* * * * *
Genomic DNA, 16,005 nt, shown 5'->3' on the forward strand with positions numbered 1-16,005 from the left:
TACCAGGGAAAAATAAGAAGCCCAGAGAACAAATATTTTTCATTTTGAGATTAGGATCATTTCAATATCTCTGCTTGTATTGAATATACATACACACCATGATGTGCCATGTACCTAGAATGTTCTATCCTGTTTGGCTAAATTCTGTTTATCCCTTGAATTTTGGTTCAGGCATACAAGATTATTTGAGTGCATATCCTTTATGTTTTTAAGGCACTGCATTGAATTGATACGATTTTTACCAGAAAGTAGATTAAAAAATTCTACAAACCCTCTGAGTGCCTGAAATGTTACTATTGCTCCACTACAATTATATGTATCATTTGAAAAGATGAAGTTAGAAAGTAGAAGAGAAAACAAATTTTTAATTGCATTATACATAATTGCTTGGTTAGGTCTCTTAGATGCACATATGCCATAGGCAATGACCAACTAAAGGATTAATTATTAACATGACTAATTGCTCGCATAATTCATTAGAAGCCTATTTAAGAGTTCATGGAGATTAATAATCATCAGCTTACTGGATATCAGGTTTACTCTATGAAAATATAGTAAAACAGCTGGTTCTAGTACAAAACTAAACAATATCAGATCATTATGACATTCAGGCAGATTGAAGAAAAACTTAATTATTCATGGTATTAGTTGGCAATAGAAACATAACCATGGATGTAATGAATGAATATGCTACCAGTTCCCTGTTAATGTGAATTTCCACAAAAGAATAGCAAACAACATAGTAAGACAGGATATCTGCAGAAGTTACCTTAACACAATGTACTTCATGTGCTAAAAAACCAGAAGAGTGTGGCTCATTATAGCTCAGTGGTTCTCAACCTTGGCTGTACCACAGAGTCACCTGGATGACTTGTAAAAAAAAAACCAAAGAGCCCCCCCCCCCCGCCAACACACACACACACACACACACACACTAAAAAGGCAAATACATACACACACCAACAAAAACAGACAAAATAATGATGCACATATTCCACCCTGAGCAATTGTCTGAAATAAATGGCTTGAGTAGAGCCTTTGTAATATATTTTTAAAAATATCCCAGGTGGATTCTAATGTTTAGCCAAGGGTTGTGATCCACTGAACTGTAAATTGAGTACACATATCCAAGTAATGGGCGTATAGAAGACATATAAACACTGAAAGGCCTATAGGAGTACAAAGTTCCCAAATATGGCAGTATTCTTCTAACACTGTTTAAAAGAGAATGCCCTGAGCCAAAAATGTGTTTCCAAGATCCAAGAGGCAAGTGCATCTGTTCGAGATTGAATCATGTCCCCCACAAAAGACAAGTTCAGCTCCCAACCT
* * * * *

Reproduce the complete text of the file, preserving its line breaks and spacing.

Genomic DNA, 16,005 nt, shown 5'->3' on the forward strand with positions numbered 1-16,005 from the left:
TACCAGGGAAAAATAAGAAGCCCAGAGAACAAATATTTTTCATTTTGAGATTAGGATCATTTCAATATCTCTGCTTGTATTGAATATACATACACACCATGATGTGCCATGTACCTAGAATGTTCTATCCTGTTTGGCTAAATTCTGTTTATCCCTTGAATTTTGGTTCAGGCATACAAGATTATTTGAGTGCATATCCTTTATGTTTTTAAGGCACTGCATTGAATTGATACGATTTTTACCAGAAAGTAGATTAAAAAATTCTACAAACCCTCTGAGTGCCTGAAATGTTACTATTGCTCCACTACAATTATATGTATCATTTGAAAAGATGAAGTTAGAAAGTAGAAGAGAAAACAAATTTTTAATTGCATTATACATAATTGCTTGGTTAGGTCTCTTAGATGCACATATGCCATAGGCAATGACCAACTAAAGGATTAATTATTAACATGACTAATTGCTCGCATAATTCATTAGAAGCCTATTTAAGAGTTCATGGAGATTAATAATCATCAGCTTACTGGATATCAGGTTTACTCTATGAAAATATAGTAAAACAGCTGGTTCTAGTACAAAACTAAACAATATCAGATCATTATGACATTCAGGCAGATTGAAGAAAAACTTAATTATTCATGGTATTAGTTGGCAATAGAAACATAACCATGGATGTAATGAATGAATATGCTACCAGTTCCCTGTTAATGTGAATTTCCACAAAAGAATAGCAAACAACATAGTAAGACAGGATATCTGCAGAAGTTACCTTAACACAATGTACTTCATGTGCTAAAAAACCAGAAGAGTGTGGCTCATTATAGCTCAGTGGTTCTCAACCTTGGCTGTACCACAGAGTCACCTGGATGACTTGTAAAAAAAAAACCAAAGAGCCCCCCCCCCCCGCCAACACACACACACACACACACACACACTAAAAAGGCAAATACATACACACACCAACAAAAACAGACAAAATAATGATGCACATATTCCACCCTGAGCAATTGTCTGAAATAAATGGCTTGAGTAGAGCCTTTGTAATATATTTTTAAAAATATCCCAGGTGGATTCTAATGTTTAGCCAAGGGTTGTGATCCACTGAACTGTAAATTGAGTACACATATCCAAGTAATGGGCGTATAGAAGACATATAAACACTGAAAGGCCTATAGGAGTACAAAGTTCCCAAATATGGCAGTATTCTTCTAACACTGTTTAAAAGAGAATGCCCTGAGCCAAAAATGTGTTTCCAAGATCCAAGAGGCAAGTGCATCTGTTCGAGATTGAATCATGTCCCCCACAAAAGACAAGTTCAGCTCCCAACCT